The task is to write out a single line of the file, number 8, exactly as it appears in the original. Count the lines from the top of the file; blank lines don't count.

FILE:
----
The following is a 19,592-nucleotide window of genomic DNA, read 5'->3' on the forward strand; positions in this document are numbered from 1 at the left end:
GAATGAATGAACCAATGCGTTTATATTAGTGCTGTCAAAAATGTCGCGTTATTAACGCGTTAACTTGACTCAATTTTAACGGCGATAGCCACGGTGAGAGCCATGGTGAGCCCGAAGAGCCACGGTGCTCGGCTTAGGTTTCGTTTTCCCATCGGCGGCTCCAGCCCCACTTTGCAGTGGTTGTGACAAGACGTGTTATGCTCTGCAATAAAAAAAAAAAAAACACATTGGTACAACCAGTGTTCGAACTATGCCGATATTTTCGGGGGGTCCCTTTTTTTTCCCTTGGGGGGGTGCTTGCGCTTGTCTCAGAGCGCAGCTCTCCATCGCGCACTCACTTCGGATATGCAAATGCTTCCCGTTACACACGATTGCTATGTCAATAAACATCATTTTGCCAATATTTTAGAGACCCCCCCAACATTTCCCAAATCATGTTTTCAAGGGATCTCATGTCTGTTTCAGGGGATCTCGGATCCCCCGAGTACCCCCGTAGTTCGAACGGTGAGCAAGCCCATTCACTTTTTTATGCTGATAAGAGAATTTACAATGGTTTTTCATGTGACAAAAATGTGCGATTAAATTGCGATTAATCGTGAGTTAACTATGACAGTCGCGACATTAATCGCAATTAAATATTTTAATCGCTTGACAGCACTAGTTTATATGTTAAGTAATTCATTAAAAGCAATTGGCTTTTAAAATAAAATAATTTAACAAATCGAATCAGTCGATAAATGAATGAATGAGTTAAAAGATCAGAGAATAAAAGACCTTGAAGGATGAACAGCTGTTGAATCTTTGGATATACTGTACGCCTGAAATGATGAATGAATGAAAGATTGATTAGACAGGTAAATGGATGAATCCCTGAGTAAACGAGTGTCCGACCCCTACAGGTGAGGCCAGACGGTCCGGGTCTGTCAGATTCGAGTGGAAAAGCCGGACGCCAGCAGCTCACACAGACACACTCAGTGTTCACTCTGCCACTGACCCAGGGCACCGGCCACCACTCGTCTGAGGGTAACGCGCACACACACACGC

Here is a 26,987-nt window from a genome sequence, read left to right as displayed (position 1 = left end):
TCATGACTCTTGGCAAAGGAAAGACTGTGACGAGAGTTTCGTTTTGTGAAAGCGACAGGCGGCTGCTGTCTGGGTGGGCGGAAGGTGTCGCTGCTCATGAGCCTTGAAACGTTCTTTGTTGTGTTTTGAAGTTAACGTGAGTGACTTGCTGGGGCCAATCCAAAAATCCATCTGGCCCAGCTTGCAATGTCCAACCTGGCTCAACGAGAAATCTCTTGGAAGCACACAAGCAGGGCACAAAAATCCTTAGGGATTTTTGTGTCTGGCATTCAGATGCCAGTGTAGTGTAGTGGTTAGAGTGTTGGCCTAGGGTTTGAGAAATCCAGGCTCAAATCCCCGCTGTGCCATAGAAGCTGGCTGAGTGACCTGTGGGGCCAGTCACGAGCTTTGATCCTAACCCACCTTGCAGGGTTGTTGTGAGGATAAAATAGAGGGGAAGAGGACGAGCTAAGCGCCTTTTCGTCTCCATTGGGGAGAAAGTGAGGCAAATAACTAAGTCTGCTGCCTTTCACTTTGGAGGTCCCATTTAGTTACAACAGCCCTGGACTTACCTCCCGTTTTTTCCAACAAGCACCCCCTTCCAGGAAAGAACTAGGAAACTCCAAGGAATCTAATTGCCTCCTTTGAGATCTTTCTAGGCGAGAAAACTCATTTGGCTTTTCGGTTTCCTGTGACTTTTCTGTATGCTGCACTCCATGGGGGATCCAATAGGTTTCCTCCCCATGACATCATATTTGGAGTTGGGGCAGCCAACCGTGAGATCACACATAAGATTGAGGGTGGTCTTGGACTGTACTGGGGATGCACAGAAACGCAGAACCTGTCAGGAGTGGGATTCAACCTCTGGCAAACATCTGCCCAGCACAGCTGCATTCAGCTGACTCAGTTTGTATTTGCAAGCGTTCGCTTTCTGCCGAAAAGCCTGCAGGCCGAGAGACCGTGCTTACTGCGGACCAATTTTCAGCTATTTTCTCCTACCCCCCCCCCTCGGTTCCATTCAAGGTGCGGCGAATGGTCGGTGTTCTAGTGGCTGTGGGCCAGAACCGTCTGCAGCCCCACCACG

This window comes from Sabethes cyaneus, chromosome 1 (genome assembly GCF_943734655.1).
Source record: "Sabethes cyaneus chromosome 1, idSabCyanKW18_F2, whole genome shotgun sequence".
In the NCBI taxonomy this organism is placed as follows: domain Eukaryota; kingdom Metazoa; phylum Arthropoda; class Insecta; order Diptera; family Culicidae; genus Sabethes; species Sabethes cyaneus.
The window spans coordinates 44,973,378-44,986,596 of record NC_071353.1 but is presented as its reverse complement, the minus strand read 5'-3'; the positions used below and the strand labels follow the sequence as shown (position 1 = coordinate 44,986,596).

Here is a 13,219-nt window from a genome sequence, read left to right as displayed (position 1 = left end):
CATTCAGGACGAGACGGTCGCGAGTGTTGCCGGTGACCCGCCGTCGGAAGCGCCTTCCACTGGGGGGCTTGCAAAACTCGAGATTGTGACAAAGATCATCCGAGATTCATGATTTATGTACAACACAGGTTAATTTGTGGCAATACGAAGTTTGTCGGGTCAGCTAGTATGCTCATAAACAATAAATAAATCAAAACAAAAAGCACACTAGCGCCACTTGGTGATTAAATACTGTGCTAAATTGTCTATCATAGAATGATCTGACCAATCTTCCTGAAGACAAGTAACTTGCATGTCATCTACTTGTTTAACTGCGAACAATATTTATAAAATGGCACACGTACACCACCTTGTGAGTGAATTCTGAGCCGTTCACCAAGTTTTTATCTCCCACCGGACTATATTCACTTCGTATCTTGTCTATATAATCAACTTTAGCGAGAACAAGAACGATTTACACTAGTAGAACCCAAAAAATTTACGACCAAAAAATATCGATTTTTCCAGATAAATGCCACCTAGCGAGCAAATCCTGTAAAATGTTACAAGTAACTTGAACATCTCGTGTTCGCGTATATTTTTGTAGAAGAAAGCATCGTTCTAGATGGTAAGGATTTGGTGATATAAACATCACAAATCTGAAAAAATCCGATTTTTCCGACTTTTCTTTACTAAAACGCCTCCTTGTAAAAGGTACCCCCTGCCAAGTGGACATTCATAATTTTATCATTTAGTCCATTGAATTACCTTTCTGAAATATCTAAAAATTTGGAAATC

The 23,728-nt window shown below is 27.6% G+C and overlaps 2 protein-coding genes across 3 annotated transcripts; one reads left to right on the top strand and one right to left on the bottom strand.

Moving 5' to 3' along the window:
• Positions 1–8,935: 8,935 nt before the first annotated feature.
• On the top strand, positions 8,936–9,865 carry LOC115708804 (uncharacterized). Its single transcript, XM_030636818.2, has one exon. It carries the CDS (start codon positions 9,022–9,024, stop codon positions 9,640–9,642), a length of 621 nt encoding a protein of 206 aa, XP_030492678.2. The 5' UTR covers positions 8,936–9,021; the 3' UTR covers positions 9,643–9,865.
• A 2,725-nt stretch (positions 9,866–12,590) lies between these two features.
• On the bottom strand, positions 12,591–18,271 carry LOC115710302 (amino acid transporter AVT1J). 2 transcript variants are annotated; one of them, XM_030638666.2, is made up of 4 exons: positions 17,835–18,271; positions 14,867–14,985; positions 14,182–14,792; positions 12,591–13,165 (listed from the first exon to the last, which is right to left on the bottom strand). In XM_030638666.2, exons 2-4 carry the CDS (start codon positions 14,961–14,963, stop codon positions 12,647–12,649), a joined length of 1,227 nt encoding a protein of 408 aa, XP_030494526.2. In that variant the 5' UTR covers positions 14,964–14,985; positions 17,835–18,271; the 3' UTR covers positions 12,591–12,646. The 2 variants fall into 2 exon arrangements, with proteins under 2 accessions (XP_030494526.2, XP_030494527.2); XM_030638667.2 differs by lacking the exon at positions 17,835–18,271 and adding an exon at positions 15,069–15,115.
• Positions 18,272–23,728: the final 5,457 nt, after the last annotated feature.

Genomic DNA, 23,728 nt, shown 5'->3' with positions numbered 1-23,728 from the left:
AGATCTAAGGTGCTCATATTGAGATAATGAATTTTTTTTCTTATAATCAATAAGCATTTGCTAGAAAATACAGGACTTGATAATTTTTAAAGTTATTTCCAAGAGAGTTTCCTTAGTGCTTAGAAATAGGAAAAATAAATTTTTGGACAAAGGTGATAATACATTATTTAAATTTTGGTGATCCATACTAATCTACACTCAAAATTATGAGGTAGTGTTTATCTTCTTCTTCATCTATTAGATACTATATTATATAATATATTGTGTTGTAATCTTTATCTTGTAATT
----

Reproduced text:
The window spans coordinates 44,973,378-44,986,596 of record NC_071353.1 but is presented as its reverse complement, the minus strand read 5'-3'; the positions used below and the strand labels follow the sequence as shown (position 1 = coordinate 44,986,596).